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Micromotors are tiny particles that can propel themselves autonomously when placed in a chemical solution.
Tiny robotic drug deliveries could soon be treating diseases inside your body. For the first time, micromotors - autonomous vehicles the width of a human hair - have cured bacterial infections in the stomachs of mice, using bubbles to power the transport of antibiotics.

"The movement itself improves the retention of antibiotics on the stomach lining where the bacteria are concentrated," says Joseph Wang at the University of California San Diego, who led the research with Liangfang Zhang.

In mice with bacterial stomach infections, the team used the micromotors to administer a dose of antibiotics daily for five days. At the end of the treatment, they found their approach was more effective than regular doses of medicine.

The tiny vehicles consist of a spherical magnesium core coated with several different layers that offer protection, treatment, and the ability to stick to stomach walls. After they are swallowed, the magnesium cores react with gastric acid to produce a stream of hydrogen bubbles that propel the motors around. This process briefly reduces acidity in the stomach. The antibiotic layer of the micromotor is sensitive to the surrounding acidity, and when this is lowered, the antibiotics are released.

Suppress stomach acid

Without this reduction, antibiotics and protein-based pharmaceuticals can be destroyed before they do any good. This mechanism means that drugs normally used to treat bacterial infections, such as ulcers, normally have to be taken alongside proton pump inhibitors that suppress gastric acid production. Long-term use of proton pump inhibitors can lead to some nasty side effects including headaches, diarrhoea, fatigue and even anxiety or depression. So being able to use tiny vehicles instead is a big step forward.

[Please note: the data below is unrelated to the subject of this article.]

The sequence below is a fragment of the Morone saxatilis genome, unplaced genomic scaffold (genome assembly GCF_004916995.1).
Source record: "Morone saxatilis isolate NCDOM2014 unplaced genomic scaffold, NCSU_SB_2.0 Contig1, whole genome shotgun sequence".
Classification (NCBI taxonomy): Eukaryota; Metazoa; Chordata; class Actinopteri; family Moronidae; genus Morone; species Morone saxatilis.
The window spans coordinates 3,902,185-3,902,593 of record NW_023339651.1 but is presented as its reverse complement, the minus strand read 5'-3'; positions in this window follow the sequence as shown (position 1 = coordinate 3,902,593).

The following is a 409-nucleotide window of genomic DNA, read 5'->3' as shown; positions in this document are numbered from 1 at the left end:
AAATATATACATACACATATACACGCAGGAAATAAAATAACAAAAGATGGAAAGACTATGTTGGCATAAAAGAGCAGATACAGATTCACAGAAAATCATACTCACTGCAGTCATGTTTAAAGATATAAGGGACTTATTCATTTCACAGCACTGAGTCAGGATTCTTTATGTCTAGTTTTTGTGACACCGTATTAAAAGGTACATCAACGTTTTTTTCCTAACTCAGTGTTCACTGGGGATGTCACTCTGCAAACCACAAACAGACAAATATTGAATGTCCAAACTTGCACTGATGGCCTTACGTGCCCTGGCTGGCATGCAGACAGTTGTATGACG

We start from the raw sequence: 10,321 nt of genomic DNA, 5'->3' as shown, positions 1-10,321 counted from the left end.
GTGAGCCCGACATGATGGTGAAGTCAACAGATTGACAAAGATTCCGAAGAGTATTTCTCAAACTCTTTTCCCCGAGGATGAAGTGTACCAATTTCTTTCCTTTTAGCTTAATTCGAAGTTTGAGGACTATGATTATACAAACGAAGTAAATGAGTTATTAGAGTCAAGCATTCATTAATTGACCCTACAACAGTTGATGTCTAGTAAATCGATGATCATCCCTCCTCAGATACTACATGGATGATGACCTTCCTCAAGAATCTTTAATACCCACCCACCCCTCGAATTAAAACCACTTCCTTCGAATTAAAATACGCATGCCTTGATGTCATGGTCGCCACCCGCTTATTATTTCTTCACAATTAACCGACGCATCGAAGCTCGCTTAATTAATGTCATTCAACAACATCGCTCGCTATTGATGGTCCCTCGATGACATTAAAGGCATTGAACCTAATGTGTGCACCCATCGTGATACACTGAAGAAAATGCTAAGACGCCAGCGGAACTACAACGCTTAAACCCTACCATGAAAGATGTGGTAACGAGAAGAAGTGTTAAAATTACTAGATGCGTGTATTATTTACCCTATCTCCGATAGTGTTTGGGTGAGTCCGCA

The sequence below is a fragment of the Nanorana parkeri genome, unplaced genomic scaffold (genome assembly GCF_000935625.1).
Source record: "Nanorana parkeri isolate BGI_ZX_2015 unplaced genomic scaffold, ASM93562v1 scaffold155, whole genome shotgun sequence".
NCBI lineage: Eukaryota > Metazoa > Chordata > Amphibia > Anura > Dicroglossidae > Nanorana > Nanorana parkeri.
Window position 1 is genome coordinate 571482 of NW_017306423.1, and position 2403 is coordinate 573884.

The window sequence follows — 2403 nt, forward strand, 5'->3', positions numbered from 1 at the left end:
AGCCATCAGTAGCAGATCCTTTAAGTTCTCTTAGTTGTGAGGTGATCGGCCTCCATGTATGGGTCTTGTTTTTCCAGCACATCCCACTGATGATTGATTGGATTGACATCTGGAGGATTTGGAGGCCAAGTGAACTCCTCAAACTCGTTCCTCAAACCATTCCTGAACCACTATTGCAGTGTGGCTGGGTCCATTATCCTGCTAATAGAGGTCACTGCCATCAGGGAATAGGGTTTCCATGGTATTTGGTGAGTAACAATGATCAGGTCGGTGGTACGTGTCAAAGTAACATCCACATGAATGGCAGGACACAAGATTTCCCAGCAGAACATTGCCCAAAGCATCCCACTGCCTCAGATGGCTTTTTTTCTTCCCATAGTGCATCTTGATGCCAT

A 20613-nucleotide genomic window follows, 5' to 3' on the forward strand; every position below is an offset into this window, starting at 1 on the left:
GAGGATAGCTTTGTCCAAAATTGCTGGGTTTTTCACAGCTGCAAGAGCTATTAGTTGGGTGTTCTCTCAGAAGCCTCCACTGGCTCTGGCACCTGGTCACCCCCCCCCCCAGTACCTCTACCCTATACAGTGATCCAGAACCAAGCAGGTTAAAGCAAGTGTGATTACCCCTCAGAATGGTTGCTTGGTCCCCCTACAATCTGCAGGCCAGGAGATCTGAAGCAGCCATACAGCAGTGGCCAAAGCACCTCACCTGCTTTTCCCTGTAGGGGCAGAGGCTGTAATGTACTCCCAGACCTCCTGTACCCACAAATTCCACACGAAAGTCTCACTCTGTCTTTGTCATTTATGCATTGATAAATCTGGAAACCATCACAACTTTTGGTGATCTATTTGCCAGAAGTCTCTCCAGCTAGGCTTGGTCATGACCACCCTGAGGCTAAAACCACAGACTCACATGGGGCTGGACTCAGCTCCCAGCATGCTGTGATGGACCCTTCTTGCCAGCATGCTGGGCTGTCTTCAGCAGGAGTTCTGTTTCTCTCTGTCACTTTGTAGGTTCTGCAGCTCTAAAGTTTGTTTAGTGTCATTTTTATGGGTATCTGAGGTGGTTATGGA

After 24 hours, the stomach acid of the mice returned to normal levels, and as the micromotors are mostly made of biodegradable materials, they were dissolved by the stomach, leaving no harmful residues.

"It's a really nifty and impressive application. Micromotors are still new, but their impact will be big," says Thomas Mallouk at Pennsylvania State University.

Samuel Sanchez at Max Planck Institute for Intelligent Systems says the new work is "pushing the field of micro-motors forward" and shows the benefits of using micromotors over traditional approaches.

The next steps are to look at a larger animal study, followed by eventual trials in humans. "There is still a long way to go, but we are on a fantastic voyage," says Wang.

Journal reference: Nature Communications, DOI: 10.1038/s41467-017-00309-w